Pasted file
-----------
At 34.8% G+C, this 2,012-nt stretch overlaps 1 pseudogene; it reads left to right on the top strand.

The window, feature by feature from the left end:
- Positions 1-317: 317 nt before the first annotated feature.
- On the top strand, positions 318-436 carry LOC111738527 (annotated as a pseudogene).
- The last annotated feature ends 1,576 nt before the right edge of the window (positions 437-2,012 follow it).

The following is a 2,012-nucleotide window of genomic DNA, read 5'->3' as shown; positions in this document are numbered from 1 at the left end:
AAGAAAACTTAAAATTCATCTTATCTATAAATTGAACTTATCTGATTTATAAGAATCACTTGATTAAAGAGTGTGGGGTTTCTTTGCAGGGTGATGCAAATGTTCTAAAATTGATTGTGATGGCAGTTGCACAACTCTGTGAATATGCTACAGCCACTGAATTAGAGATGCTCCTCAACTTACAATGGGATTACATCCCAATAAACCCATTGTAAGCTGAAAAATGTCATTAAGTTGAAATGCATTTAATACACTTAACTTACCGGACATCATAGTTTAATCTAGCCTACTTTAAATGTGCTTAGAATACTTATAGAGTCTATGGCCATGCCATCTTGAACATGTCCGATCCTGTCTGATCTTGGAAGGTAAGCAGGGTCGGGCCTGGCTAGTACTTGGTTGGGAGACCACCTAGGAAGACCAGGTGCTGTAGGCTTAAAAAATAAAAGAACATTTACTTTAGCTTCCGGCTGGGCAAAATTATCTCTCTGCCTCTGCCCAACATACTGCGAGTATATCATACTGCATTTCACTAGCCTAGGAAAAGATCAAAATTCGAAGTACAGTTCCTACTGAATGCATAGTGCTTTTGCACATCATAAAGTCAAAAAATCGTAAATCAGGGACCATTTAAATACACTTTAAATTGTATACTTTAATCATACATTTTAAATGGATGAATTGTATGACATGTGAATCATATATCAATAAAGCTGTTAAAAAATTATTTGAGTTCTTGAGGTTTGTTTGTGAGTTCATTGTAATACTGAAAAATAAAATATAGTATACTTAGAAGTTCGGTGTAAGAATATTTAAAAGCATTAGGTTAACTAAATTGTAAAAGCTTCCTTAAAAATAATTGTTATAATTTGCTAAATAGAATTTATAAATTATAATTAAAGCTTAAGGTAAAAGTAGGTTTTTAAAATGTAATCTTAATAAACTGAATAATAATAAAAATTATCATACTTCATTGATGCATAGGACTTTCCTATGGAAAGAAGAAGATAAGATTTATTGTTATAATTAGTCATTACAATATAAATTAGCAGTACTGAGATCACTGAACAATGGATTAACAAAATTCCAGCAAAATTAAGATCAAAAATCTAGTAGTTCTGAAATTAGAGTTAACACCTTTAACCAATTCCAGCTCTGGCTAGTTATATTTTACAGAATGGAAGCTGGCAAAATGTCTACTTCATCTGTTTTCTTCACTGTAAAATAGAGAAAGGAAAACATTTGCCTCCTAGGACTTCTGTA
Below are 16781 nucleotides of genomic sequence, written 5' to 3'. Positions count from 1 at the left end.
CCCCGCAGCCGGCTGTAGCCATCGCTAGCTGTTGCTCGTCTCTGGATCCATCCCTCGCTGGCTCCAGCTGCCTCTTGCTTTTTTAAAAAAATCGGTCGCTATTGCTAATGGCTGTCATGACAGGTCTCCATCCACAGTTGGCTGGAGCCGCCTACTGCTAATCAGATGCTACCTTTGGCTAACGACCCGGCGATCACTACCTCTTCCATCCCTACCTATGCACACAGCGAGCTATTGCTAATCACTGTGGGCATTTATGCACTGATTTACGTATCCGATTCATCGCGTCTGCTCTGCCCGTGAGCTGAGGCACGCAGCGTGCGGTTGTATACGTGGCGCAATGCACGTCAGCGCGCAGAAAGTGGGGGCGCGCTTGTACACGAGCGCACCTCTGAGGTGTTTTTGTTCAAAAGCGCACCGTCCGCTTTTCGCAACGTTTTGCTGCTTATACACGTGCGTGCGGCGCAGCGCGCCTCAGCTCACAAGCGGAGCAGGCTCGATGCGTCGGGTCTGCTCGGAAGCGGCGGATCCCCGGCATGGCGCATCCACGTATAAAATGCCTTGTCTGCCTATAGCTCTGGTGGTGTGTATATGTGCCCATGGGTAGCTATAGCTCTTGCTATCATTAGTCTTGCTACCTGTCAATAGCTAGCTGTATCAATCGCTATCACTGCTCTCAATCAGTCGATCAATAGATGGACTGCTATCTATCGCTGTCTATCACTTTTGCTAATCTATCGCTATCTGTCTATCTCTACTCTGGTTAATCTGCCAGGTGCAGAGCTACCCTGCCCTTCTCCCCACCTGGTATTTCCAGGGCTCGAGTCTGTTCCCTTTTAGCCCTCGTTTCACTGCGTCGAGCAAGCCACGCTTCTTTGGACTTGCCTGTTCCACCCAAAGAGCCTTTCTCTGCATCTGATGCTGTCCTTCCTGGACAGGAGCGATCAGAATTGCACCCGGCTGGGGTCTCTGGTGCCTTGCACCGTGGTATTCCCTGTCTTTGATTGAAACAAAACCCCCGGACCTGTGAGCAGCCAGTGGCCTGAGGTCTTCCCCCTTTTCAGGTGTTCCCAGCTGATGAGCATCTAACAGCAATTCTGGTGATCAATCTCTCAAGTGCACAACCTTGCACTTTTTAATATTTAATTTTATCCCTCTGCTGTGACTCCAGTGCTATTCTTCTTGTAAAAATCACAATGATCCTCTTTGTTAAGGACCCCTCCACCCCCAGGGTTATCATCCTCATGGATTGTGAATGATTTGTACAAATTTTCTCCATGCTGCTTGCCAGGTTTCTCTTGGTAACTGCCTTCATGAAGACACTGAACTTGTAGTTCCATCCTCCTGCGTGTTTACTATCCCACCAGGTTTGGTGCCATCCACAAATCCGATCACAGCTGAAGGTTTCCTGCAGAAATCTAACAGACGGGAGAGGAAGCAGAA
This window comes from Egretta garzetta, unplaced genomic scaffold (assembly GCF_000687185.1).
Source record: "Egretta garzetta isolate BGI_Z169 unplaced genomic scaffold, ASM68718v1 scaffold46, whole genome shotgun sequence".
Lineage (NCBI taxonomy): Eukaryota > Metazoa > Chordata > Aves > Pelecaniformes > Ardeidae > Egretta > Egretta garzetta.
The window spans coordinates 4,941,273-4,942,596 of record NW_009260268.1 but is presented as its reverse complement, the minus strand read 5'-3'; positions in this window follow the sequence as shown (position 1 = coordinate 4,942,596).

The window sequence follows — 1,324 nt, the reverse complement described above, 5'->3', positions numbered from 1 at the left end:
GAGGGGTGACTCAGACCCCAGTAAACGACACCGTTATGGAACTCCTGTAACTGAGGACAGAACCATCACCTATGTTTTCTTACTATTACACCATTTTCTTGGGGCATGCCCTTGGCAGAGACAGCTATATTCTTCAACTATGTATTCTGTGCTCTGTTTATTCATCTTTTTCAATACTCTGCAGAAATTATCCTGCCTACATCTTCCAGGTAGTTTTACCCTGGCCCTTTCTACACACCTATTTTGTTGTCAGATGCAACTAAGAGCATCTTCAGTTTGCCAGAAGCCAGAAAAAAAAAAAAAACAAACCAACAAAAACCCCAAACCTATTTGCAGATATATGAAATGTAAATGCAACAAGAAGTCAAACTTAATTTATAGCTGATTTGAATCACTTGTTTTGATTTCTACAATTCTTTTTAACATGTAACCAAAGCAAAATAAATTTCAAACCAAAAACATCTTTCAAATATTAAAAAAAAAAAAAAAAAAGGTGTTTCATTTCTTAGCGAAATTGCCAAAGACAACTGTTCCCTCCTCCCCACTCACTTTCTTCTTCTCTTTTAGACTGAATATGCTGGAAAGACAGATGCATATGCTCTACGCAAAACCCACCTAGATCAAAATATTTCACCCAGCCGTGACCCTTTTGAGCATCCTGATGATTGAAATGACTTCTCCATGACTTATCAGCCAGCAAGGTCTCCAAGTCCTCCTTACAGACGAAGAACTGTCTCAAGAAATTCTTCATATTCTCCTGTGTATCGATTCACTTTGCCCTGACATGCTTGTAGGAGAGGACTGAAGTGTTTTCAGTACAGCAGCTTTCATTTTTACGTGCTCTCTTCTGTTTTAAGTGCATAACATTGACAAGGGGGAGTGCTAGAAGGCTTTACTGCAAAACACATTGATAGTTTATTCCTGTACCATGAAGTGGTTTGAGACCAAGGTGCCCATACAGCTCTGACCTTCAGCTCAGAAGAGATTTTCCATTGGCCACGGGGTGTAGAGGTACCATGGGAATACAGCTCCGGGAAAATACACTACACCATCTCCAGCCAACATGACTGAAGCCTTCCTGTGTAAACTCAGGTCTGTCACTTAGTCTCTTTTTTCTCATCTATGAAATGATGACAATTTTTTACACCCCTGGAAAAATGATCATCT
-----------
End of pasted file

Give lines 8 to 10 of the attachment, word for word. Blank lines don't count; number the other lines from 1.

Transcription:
Below are 16781 nucleotides of genomic sequence, written 5' to 3'. Positions count from 1 at the left end.
CCCCGCAGCCGGCTGTAGCCATCGCTAGCTGTTGCTCGTCTCTGGATCCATCCCTCGCTGGCTCCAGCTGCCTCTTGCTTTTTTAAAAAAATCGGTCGCTATTGCTAATGGCTGTCATGACAGGTCTCCATCCACAGTTGGCTGGAGCCGCCTACTGCTAATCAGATGCTACCTTTGGCTAACGACCCGGCGATCACTACCTCTTCCATCCCTACCTATGCACACAGCGAGCTATTGCTAATCACTGTGGGCATTTATGCACTGATTTACGTATCCGATTCATCGCGTCTGCTCTGCCCGTGAGCTGAGGCACGCAGCGTGCGGTTGTATACGTGGCGCAATGCACGTCAGCGCGCAGAAAGTGGGGGCGCGCTTGTACACGAGCGCACCTCTGAGGTGTTTTTGTTCAAAAGCGCACCGTCCGCTTTTCGCAACGTTTTGCTGCTTATACACGTGCGTGCGGCGCAGCGCGCCTCAGCTCACAAGCGGAGCAGGCTCGATGCGTCGGGTCTGCTCGGAAGCGGCGGATCCCCGGCATGGCGCATCCACGTATAAAATGCCTTGTCTGCCTATAGCTCTGGTGGTGTGTATATGTGCCCATGGGTAGCTATAGCTCTTGCTATCATTAGTCTTGCTACCTGTCAATAGCTAGCTGTATCAATCGCTATCACTGCTCTCAATCAGTCGATCAATAGATGGACTGCTATCTATCGCTGTCTATCACTTTTGCTAATCTATCGCTATCTGTCTATCTCTACTCTGGTTAATCTGCCAGGTGCAGAGCTACCCTGCCCTTCTCCCCACCTGGTATTTCCAGGGCTCGAGTCTGTTCCCTTTTAGCCCTCGTTTCACTGCGTCGAGCAAGCCACGCTTCTTTGGACTTGCCTGTTCCACCCAAAGAGCCTTTCTCTGCATCTGATGCTGTCCTTCCTGGACAGGAGCGATCAGAATTGCACCCGGCTGGGGTCTCTGGTGCCTTGCACCGTGGTATTCCCTGTCTTTGATTGAAACAAAACCCCCGGACCTGTGAGCAGCCAGTGGCCTGAGGTCTTCCCCCTTTTCAGGTGTTCCCAGCTGATGAGCATCTAACAGCAATTCTGGTGATCAATCTCTCAAGTGCACAACCTTGCACTTTTTAATATTTAATTTTATCCCTCTGCTGTGACTCCAGTGCTATTCTTCTTGTAAAAATCACAATGATCCTCTTTGTTAAGGACCCCTCCACCCCCAGGGTTATCATCCTCATGGATTGTGAATGATTTGTACAAATTTTCTCCATGCTGCTTGCCAGGTTTCTCTTGGTAACTGCCTTCATGAAGACACTGAACTTGTAGTTCCATCCTCCTGCGTGTTTACTATCCCACCAGGTTTGGTGCCATCCACAAATCCGATCACAGCTGAAGGTTTCCTGCAGAAATCTAACAGACGGGAGAGGAAGCAGAA
This window comes from Egretta garzetta, unplaced genomic scaffold (assembly GCF_000687185.1).